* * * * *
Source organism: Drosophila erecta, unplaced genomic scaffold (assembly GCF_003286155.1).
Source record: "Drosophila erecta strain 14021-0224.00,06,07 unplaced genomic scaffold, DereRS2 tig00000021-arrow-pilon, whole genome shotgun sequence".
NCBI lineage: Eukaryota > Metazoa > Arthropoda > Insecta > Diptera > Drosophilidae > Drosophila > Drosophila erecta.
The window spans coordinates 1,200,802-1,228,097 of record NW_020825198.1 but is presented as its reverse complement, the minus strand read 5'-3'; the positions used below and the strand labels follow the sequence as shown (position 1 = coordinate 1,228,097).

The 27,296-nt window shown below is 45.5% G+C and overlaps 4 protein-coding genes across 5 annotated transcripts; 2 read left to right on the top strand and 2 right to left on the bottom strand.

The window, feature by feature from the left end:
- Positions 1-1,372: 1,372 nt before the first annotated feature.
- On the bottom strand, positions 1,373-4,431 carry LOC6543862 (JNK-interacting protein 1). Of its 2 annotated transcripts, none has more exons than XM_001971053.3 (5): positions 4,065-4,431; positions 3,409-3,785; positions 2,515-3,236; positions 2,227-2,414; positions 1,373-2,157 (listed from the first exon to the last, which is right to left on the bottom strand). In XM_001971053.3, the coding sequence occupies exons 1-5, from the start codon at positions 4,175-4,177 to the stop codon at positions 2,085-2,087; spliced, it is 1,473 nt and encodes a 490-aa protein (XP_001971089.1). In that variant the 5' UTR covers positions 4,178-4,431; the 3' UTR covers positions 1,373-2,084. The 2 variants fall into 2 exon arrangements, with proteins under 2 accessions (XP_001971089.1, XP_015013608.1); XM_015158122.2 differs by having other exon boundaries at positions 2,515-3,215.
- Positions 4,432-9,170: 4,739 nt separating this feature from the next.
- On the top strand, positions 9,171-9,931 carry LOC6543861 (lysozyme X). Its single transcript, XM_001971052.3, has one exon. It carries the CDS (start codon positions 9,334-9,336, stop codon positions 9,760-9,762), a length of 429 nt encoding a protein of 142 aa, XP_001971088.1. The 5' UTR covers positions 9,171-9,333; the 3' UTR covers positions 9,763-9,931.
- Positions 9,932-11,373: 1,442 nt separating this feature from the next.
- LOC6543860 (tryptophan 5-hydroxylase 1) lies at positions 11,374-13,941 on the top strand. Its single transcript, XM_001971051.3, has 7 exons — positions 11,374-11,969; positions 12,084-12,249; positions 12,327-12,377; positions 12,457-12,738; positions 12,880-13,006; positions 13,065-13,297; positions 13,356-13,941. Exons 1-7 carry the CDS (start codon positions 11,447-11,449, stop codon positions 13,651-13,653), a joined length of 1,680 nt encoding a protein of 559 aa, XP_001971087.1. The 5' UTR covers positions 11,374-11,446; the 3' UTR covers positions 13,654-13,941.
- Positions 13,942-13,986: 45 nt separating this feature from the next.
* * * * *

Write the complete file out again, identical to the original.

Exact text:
Source organism: Drosophila erecta, unplaced genomic scaffold (assembly GCF_003286155.1).
Source record: "Drosophila erecta strain 14021-0224.00,06,07 unplaced genomic scaffold, DereRS2 tig00000021-arrow-pilon, whole genome shotgun sequence".
NCBI lineage: Eukaryota > Metazoa > Arthropoda > Insecta > Diptera > Drosophilidae > Drosophila > Drosophila erecta.
The window spans coordinates 1,200,802-1,228,097 of record NW_020825198.1 but is presented as its reverse complement, the minus strand read 5'-3'; the positions used below and the strand labels follow the sequence as shown (position 1 = coordinate 1,228,097).

The 27,296-nt window shown below is 45.5% G+C and overlaps 4 protein-coding genes across 5 annotated transcripts; 2 read left to right on the top strand and 2 right to left on the bottom strand.

The window, feature by feature from the left end:
- Positions 1-1,372: 1,372 nt before the first annotated feature.
- On the bottom strand, positions 1,373-4,431 carry LOC6543862 (JNK-interacting protein 1). Of its 2 annotated transcripts, none has more exons than XM_001971053.3 (5): positions 4,065-4,431; positions 3,409-3,785; positions 2,515-3,236; positions 2,227-2,414; positions 1,373-2,157 (listed from the first exon to the last, which is right to left on the bottom strand). In XM_001971053.3, the coding sequence occupies exons 1-5, from the start codon at positions 4,175-4,177 to the stop codon at positions 2,085-2,087; spliced, it is 1,473 nt and encodes a 490-aa protein (XP_001971089.1). In that variant the 5' UTR covers positions 4,178-4,431; the 3' UTR covers positions 1,373-2,084. The 2 variants fall into 2 exon arrangements, with proteins under 2 accessions (XP_001971089.1, XP_015013608.1); XM_015158122.2 differs by having other exon boundaries at positions 2,515-3,215.
- Positions 4,432-9,170: 4,739 nt separating this feature from the next.
- On the top strand, positions 9,171-9,931 carry LOC6543861 (lysozyme X). Its single transcript, XM_001971052.3, has one exon. It carries the CDS (start codon positions 9,334-9,336, stop codon positions 9,760-9,762), a length of 429 nt encoding a protein of 142 aa, XP_001971088.1. The 5' UTR covers positions 9,171-9,333; the 3' UTR covers positions 9,763-9,931.
- Positions 9,932-11,373: 1,442 nt separating this feature from the next.
- LOC6543860 (tryptophan 5-hydroxylase 1) lies at positions 11,374-13,941 on the top strand. Its single transcript, XM_001971051.3, has 7 exons — positions 11,374-11,969; positions 12,084-12,249; positions 12,327-12,377; positions 12,457-12,738; positions 12,880-13,006; positions 13,065-13,297; positions 13,356-13,941. Exons 1-7 carry the CDS (start codon positions 11,447-11,449, stop codon positions 13,651-13,653), a joined length of 1,680 nt encoding a protein of 559 aa, XP_001971087.1. The 5' UTR covers positions 11,374-11,446; the 3' UTR covers positions 13,654-13,941.
- Positions 13,942-13,986: 45 nt separating this feature from the next.